Sipping a wine that complements the music can do the same as a happy wine-and-food match. It can improve both sides of the equation.
Influenced many years ago by Burgundy vigneron Vincent Leflaive who compared two vineyards in Puligny-Montrachet by insisting “ Pucelles is Mozart and Bâtard-Montrachet is Beethoven”, Steiman goes on to explain that it is usually an instrument or singing voice that inspires the pairing:
The sound of a soprano, or high instruments such as violins and flutes, reminds me of dry, crisp white wines, like Sauvignon Blanc or Chablis. If it’s a dramatic soprano, it might be trumpets. Mezzo-sopranos and instruments with medium-high range and richer texture, such as violas or reeds, evoke richer dry whites—think a typical New World Chardonnay or oak-aged white Bordeaux.
Cellos and lyric tenors? Pinot Noir or Grenache. String basses and baritones or bassos? Syrah, Cabernet or Barolo.
I know this just sounds bogus to some people but there is some empirical data supporting it and I’ve seen it demonstrated countless times. (I summarize this data here.)
Getting the right pairing requires some work. As Steiman points out:
But music is more than a sound or a timbre. It involves density vs. transparency, complexity vs. simplicity, gentleness vs. power, consonance vs. dissonance, sweetness vs. astringency, rhythmic vs. flowing.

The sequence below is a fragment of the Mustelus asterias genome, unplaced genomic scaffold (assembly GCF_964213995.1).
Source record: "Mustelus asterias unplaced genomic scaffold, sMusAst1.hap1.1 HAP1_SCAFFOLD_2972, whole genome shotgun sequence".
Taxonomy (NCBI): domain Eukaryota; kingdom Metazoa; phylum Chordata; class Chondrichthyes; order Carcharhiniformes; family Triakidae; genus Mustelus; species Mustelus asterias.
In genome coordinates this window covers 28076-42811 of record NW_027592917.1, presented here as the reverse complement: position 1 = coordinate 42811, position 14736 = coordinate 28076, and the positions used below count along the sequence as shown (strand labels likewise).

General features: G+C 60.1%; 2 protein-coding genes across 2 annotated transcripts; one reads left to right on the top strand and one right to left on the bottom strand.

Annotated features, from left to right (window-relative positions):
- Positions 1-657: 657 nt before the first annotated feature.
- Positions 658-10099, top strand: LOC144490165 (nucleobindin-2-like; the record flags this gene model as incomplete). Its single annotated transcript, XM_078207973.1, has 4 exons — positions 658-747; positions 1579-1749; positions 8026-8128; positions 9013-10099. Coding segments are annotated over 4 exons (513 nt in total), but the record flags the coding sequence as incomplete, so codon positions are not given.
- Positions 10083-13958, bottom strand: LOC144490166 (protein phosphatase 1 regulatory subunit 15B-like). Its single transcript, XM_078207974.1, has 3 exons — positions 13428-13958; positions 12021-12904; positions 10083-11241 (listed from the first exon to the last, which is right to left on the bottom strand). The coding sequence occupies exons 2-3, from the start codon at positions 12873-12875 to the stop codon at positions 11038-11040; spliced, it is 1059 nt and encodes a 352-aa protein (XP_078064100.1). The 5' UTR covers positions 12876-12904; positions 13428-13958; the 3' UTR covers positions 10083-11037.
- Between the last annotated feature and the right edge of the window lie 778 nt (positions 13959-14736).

There are a lot of relations to sort out. But what makes it more complex is the fact that even though you might think any ripe, tannic Syrah would pair with string basses and booming baritones, many pairings that I think should work don’t. The relationship is more singular than generalities such as “big wines go with bass heavy music” can capture.
I’ve now been using music in my wine reviews for several years. It is usually the most time consuming part of writing the review. It’s not sufficient that a wine vaguely reminds you of a song—the music must enhance the wine and that takes a precise match. And the wrong pairing can diminish your experience of the wine.
I’m not sure exactly why this works nor have I settled on an explanation of how it works. (I cover some of the explanatory options in this article)
But I’m increasingly persuaded that this relationship between wine and music is mediated by emotion metaphors and subtle feeling states evoked by both the music and the wine.
Regardless of the explanation it is clear that the relationship between wine and music is real. Given that it can enhance our experience of wine it’s a bit puzzling that it hasn’t become more popular. People snap up the wine with a slightly higher score on the shelf-talker at the wine shop but when it comes to improving the experience of the wine you have, they shrug their shoulders.
Nevertheless I remain hopeful that this relationship between wine and music will receive wider recognition as influencers such as Harvey Steiman continue to report on it.